I have a married-with-child female friend who once told me that a writer, or an artist, could be only two of three things. They could be an artist, a breadwinner, or have a child. Doing all of these three things, according to this friend, who was seemingly quoting from another Canadian writer, was impossible. That may or may not be true, but it was with a piqued eyebrow and that quote in mind when I stumbled across The Hand That First Held Mine, for it is a book about two women, a writer and a painter, who make what would appear on the surface to be the ultimate sacrifice to their art: giving birth to a baby.
The book comes courtesy of Maggie O’Farrell, an Irish writer who has published four previous novels, including The Vanishing Act of Esme Lennox and After You’d Gone. It concerns two stories, which on the surface, don’t appear to be connected, but eventually intersect in a rather heartbreaking fashion.
The first is about a rather naïve young woman named Lexie Sinclair, who lives the good life in a English pastoral country home during the mid-‘50s, and decides to move to London to make a name for herself. She is followed there by a dashing young man named Innes Kent, who happens to have a penchant for duck egg coloured ties, and who eventually becomes both her lover and her guide to mastering the arts of copyediting and art journalism (being that the novel in this period is set against the swinging, bohemian Soho arts subculture). Lexie gradually comes into her own as an arts reporter, but finds herself pregnant, and seeks to raise the child on her own at a time when being a single mother was unfashionable.
The other half of the story is set in present day London and concerns a young Finnish painter named Elina, who has just given birth to a newborn son, but not without complications during the labour that just about killed her. She lives with her film-editor boyfriend, Ted, who happens to be suddenly suffering from intense seizures that have become more frequent with the birth of his first child, and may or may not have something to do with the core mystery of the novel.
Disappointing, this is not a novel about the constraints that motherhood puts on the lives of writers and artists. In fact, Elina barely gets any painting done throughout the course of the story, but seemingly not on account of having a newborn son taking a toil on her art. Rather, it is something of a psychological mystery, probing into how the lives of two separate women over the span of 50 years are seemingly connected. It’s a novel about relationships, between family, spouses and lovers. It’s also a novel about family secrets.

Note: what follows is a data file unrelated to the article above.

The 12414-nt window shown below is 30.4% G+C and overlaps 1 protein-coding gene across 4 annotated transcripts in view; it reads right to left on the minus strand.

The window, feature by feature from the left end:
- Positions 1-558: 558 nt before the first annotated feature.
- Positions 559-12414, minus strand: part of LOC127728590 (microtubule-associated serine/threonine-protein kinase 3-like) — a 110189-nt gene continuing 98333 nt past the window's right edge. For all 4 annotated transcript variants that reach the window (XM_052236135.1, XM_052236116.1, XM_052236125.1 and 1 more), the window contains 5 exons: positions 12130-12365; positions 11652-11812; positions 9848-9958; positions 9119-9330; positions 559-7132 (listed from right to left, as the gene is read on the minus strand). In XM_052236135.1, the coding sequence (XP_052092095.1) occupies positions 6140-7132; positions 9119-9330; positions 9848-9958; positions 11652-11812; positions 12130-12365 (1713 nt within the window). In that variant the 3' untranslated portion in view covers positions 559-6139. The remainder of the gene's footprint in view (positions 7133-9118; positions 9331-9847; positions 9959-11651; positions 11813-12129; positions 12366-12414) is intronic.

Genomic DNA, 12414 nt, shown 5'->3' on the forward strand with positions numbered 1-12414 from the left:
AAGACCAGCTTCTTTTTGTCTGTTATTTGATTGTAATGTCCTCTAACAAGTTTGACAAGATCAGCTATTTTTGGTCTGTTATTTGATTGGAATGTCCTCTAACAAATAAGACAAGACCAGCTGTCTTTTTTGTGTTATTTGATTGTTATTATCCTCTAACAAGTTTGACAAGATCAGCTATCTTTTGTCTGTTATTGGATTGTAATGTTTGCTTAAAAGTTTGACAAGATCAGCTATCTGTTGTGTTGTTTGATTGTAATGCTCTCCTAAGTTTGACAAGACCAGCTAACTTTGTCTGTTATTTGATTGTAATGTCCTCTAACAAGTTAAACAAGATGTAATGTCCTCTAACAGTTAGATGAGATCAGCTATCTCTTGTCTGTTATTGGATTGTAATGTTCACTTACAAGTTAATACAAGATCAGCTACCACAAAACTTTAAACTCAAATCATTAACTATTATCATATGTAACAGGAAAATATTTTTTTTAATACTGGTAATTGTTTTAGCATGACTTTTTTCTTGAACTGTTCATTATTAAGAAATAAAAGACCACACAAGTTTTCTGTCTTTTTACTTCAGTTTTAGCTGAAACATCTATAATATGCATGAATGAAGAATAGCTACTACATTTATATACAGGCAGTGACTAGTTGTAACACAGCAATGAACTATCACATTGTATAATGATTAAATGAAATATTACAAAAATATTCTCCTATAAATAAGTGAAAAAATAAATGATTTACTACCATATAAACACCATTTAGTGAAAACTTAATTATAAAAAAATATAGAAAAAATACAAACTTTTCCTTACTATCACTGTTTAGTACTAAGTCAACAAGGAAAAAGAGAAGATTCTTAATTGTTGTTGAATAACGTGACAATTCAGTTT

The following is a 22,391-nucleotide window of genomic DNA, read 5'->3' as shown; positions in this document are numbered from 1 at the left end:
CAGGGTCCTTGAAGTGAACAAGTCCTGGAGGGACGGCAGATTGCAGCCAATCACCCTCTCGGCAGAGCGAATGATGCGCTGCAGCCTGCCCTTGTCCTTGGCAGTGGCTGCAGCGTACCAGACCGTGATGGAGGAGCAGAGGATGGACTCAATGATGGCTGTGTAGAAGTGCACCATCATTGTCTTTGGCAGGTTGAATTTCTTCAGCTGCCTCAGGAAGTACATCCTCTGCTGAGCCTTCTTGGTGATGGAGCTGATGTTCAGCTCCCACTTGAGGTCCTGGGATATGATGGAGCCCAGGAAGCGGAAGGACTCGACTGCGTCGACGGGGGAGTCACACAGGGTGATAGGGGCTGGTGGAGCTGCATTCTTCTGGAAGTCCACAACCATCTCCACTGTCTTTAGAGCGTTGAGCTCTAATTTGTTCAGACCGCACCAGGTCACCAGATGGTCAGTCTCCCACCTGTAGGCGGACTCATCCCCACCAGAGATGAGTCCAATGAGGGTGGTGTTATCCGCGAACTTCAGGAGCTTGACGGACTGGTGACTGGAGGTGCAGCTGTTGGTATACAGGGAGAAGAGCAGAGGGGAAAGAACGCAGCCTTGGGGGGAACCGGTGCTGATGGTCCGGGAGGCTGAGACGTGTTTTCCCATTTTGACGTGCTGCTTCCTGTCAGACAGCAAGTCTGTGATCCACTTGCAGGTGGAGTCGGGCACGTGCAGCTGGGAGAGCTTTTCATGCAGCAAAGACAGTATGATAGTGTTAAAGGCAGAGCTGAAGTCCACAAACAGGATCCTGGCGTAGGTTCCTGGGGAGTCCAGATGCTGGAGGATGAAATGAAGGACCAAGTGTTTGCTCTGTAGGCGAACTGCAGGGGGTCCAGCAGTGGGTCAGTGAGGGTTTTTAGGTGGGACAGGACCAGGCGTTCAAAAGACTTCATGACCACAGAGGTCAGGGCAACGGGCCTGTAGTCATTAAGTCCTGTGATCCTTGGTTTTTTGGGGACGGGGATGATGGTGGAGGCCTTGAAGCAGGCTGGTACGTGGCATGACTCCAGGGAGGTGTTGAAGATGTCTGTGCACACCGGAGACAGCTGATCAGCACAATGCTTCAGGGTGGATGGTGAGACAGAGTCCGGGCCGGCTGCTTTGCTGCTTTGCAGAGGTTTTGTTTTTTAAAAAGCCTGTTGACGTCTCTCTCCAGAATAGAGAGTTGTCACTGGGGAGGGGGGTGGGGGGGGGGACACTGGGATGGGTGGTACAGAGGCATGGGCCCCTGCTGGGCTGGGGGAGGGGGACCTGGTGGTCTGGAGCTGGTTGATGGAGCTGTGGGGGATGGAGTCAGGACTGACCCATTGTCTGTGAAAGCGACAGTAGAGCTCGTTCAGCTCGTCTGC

One thing that can be said about O’Farrell is that she has a very literary writing style, though it can be a bit aloof at times. It takes about 100 pages or so for one to start to warm up to that style, and the web of characters she has created. However, she has an acute ability to make one understand what it is like to be a mother and the personal turmoil it can create for some women, as she notes in one of the novel’s latter passages:
The shock of motherhood, for Lexie, is not the sleeplessness, the troughs of exhaustion, the shrinkage of life, how your existence becomes limited to the streets around where you live, but the onslaught of domestic tasks: the washing and the folding and the drying. Performing these make her almost weep with furious boredom and she more than once hurls an armful of laundry at the wall.
She eyes other mothers when she passes them in the street and they all look so poised, so together, with their handbags hooked over the pram handles and their neatly embroidered sheets, tucked in around their babies with hospital corners. But what about the washing, she wants to say, don’t you loathe the drying and the folding?
Unfortunately, though, for a psychological mystery, the novel takes a very long time for the two story arcs to entangle, seeing that the first minor instance of the two stories blurring occurs on page 157, and the next instance, a major one, takes place on page 250, about three-quarters of the way through the story! Astute readers will be able to figure out what the gist of the novel’s central twist is by the time a few characters are introduced without names to reveal their true identities.
There’s also the matter of the central characters being somewhat unlikable, as Ted and Elina seem to do very little in the course of the narrative other than fight. Lexie’s story is, thus, more appealing as she is a doe-eyed innocent when she reaches London, but even she, as she wanders down the rabbit hole of arts journalism, becomes more and more cynical and embittered. Then, there is the matter of the ending, which takes what seemed to be a very clinical and literary book, and transforms it into a screeching melodrama ripped straight from the celluloid of a ‘40s movie starring Joan Crawford.
In the end, if there was ever an example of a book whose pleasures are basically to be found in its mid-section, The Hand That First Held Mine would be it. Its strength is in defining what it is to be a mother, especially for those of us who are childless, and O’Farrell paints a rather exhausting and terrifying portrait of the exertion bearing offspring brings.
However, The Hand That First Held Mine falls apart on its own premise, and becomes a rote story about the impact lies may have when they are exposed. It doesn’t fully illuminate what it means to have a kid, and more importantly in this case, what impact that might have upon creating one’s art. For my friend, that book remains to be written.
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